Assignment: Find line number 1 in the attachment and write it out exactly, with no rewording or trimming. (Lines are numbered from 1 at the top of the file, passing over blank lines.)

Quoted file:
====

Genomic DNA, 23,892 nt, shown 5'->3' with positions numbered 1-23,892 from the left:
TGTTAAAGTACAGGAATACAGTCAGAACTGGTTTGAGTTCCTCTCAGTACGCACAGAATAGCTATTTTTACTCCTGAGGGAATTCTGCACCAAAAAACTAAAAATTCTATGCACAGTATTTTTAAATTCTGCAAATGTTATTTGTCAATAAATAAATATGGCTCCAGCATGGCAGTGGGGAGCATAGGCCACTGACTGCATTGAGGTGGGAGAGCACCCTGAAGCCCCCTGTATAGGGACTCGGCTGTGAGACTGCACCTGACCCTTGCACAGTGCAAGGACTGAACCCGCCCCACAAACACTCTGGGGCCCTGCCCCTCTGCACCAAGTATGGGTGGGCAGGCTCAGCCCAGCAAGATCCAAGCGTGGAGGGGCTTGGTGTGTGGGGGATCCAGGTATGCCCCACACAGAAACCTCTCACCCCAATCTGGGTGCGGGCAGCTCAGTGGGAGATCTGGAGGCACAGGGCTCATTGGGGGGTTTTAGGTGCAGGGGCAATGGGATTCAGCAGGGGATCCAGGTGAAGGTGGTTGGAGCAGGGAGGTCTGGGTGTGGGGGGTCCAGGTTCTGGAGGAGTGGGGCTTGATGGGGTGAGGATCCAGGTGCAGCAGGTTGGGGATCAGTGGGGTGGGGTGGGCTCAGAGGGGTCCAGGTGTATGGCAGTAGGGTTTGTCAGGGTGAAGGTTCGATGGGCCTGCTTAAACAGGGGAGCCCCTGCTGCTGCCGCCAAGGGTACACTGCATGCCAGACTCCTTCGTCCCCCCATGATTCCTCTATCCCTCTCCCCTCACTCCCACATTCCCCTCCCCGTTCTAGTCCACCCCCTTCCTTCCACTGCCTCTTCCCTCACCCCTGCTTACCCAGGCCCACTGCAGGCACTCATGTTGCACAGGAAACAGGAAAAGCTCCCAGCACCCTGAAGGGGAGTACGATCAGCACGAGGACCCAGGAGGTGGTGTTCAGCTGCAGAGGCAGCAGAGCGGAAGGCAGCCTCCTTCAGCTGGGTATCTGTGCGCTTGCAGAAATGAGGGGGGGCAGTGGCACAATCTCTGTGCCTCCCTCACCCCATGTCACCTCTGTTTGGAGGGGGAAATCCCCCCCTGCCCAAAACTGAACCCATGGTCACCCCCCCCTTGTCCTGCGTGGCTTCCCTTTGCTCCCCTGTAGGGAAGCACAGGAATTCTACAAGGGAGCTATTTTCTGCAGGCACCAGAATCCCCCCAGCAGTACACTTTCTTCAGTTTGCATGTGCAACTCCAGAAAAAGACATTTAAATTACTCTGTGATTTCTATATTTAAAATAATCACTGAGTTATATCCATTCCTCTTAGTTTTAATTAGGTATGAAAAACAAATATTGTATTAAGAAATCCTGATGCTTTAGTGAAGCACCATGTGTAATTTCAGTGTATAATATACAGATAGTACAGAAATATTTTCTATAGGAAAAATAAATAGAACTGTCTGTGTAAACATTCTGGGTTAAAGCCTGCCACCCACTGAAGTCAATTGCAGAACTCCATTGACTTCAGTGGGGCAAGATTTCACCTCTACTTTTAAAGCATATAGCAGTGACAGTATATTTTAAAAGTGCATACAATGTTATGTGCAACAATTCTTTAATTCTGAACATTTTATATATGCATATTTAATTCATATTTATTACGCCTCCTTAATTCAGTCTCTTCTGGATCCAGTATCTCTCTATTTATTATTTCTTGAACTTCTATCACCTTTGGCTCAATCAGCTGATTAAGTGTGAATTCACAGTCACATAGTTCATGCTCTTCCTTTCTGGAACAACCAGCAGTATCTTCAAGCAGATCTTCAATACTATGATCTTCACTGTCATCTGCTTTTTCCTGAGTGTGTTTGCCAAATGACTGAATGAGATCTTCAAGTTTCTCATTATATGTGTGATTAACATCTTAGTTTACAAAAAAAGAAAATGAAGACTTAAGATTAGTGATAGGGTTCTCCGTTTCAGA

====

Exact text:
Genomic DNA, 23,892 nt, shown 5'->3' with positions numbered 1-23,892 from the left: